To G. Wynsee; From The Road

To G. Wynsee; From The Road

Postby Tolleson » Tue Jul 16, 2019 6:57 pm

A missive arrives at the Inquisitory, needing to be hand-delivered to Miss Gloria Wynsee. The script is not as neat as it has been and the parchment is covered in a thin layer of dust from the road.

Dear Gloria,

My sweet friend, forgive me the delay in reply and for so long leaving such a burden upon your shoulders. Foremost, I hope you are well. Meager accommodations as they are, I hope too that you take advantage of my residence, are eating as many meals as you care, and that the house staff treats you as they would me. I have faith that Master McKinnon and the Juniors are assisting you with your investigations as I have instructed and continuing what work was left to them. I have no doubt that under your eye not a one of them will have the opportunity of lethargy or laxity.

Crom sent a brief note mentioning you had arrived, beyond this shallow missive details are scant, therefore, I should like you to tell me everything; most especially how you fare.

You provided such great depth of information in our last exchange and yet, even armed with all that you had shared, I had not the full understanding of your caution regarding Mister Burnie until I found him. It was a curious and terrible encounter, I have learned several things too great to pen, and yet there is a measure of relief. In truth, I might have heeded your caution better but will take care as Glenn and I share the journey back to Myrken.

I eagerly await the day that we might speak in person, to share words that cannot seem to find purchase with ink. Until then, I carry your letters and wish you to know, you are already a fond memory.


Post Script: Do not be upset with Walter, I requested he call upon the dressmaker that they might outfit you with something handsome and new; though dreams may be hard to make a reality, on this aspect of ours I should like to try.
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Re: To G. Wynsee; From The Road

Postby Rance » Wed Jul 17, 2019 6:15 am


What relief it is to resieve your letter, I confess myself having been greatly comforted by its arrival yet simultaneously afraid of its contents, that perhaps in your absence I had diminished in your eye - and by no fault of yours, but entirely of mine, for I fear I have unknowingly planted seeds all about the world which, when they shall sprout, will reveal some poor morsel of me of which even I am unaware. I fright to be the comma — insignificant enough to only cause brief pause — and yet fear, too, to be a period, for the sentence of someone's life ought not end solely with another being. Imagine my joy then when the letter in question was opened, and I smiled.

Of business matters—

The Inquisitory fares. I am hardly fit for High Inquisitorship; Corm assists greatly, and the Juniors perform their duties admirably. I currently investigate matters of the Woman with whom Glenn Burnie has found himself in league. Forgive me in advance if my reception of him upon return is neither warm nor emm am immenable, for I have uncovered something of the Woman's past criminal activity and evidence of her manipulation. Hold these warnings close: please be wary of him, in all things, and tread only too carefully around the maps of his words. They are inked by someone else, for better and for worse.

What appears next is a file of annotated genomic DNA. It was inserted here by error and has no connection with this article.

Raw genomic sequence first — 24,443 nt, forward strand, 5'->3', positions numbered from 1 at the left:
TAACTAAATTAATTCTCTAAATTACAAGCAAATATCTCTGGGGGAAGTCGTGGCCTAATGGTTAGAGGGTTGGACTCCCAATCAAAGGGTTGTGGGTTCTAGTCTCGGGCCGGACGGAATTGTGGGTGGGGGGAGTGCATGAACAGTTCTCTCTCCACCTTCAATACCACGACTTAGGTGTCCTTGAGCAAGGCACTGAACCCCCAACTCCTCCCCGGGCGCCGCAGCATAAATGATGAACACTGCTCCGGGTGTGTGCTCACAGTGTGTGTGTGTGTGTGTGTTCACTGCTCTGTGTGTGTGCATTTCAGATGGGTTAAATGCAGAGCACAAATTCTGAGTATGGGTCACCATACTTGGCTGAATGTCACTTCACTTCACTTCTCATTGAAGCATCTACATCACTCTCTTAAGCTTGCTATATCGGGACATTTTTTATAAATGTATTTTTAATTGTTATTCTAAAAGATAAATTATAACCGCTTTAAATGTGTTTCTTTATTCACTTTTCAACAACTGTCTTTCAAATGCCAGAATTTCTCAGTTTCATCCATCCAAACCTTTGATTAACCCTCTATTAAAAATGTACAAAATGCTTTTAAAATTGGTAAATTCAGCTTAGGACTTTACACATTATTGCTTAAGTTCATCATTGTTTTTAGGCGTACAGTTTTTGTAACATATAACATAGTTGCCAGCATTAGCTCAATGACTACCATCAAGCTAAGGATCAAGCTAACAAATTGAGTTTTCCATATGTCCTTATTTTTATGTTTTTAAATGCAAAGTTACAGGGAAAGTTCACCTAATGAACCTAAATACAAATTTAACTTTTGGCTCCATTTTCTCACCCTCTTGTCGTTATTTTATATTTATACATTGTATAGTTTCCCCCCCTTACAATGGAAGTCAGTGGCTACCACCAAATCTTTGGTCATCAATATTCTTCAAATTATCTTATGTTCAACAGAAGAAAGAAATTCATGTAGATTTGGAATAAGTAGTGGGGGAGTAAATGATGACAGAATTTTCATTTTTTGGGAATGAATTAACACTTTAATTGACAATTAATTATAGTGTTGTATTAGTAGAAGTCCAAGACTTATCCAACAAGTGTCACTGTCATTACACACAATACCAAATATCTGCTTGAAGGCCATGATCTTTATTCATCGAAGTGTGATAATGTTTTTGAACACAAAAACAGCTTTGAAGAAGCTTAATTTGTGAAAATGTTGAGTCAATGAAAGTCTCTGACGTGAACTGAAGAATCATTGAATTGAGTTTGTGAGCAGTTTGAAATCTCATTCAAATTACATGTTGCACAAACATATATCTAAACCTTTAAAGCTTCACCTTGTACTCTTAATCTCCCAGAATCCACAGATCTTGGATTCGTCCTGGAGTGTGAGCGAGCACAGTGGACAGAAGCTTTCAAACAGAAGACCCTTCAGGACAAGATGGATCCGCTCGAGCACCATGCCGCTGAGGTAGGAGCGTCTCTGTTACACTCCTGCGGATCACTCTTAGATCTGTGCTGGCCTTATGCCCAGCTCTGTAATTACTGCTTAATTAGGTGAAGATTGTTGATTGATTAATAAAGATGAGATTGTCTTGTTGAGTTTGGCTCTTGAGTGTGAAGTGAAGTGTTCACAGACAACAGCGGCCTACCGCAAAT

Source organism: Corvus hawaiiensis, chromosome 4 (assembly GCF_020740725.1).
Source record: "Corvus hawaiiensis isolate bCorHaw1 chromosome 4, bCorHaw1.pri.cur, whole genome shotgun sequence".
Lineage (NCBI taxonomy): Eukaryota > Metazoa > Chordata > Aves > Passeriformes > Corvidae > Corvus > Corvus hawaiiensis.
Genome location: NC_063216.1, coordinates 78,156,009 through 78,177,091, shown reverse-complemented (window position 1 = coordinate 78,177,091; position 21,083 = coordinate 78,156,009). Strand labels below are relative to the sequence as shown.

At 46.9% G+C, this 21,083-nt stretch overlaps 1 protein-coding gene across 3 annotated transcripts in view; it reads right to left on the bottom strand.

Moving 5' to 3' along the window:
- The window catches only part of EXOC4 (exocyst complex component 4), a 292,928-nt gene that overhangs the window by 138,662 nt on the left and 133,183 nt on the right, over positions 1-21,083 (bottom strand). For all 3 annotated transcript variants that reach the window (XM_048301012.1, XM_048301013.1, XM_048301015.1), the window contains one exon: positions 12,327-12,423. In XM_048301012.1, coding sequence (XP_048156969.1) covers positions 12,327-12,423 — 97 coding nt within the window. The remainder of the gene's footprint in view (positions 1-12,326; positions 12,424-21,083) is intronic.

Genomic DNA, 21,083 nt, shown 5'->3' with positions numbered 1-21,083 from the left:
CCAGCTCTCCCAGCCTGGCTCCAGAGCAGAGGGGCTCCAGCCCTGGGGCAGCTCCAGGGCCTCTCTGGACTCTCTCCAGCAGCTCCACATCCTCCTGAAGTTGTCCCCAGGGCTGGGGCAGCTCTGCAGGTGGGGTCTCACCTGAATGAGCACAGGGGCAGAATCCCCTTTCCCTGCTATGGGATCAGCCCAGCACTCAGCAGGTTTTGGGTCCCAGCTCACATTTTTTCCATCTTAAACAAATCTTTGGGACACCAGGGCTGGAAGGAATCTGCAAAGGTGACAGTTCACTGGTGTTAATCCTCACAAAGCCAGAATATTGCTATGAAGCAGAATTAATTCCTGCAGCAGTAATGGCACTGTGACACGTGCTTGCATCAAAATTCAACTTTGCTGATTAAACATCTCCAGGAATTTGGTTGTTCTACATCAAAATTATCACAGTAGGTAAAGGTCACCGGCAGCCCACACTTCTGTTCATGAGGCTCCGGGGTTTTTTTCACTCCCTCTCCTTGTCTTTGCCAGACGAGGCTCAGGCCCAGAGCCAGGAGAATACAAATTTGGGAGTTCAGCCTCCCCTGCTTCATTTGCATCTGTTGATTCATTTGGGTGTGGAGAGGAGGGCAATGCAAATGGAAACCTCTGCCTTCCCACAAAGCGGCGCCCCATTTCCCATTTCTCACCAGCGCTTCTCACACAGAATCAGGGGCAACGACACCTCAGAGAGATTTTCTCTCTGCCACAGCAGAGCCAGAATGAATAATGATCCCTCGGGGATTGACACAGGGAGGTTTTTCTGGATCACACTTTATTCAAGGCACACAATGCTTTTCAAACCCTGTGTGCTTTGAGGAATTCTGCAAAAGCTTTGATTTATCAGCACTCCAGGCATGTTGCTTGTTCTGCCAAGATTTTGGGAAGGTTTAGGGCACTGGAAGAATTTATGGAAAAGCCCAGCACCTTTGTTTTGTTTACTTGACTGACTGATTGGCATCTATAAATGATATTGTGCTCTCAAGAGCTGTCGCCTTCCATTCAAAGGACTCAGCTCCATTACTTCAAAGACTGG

Let us speak of this more in the future, when we tire of better topics.

How ever could I be upset with Walter. He has been patient, at least patient to his greater capacity, in regards to me. I have found your residence so wholly comfortable and though I shall be too happy to see your face I shall too be sad to reside elsewhere. The fitting was performed keenly and with care, and you flatter me with the gift; I have told the dressmaker to design, but to await further instruction: I shall want it to be to your liking, and to the image most fit in your eye, for it is a foreign experience indeed to be desired deemed handsome in another's eye. Do you know what it was I thought of the other day: that it has been beyond four years since I have last lain my true gaze upon you, and yet it feels but a few weeks' time, for I can see your regal brow and fine cheeks as well as if it had been yesterday. The Dream we shared has left me with more comfort than confusion and more ease than naught. How do I better understand this affection, its natures, and its warmth, without being blinded by it?

Will we rediscover lost time? Will you offer a meager promise for this anxious heart: that we might spend a night, speaking in whispers, drinking wine, and laughing? I want for good laughter; I yearn for it. I am very tired. That which you have learned on your adventure I hope to hear, and offer my trust to you that my ear is always yours. I better have come to understand the pain of distance: yours is a journey I would have liked to take together, not for the destination, but for the companionship. (And yet if we shared a boat I would invite you to find calm in another cabin, because I would not subject you to the ugliness of my seasickness.)

Forgive if these words are aimless. They are for you. They are a singular joy.

Breathe, Genny. Will you remember to do so? If the curious and terrible strike you, in your mind, at unexpected times, remember: to breathe is uniquely under our own control, and should we need to slow the world enough to navigate it, breath is our first fuel.

If the urge strikes, write. And if the winds and stars are kind, we will share them soon enough.

Your fond memory,

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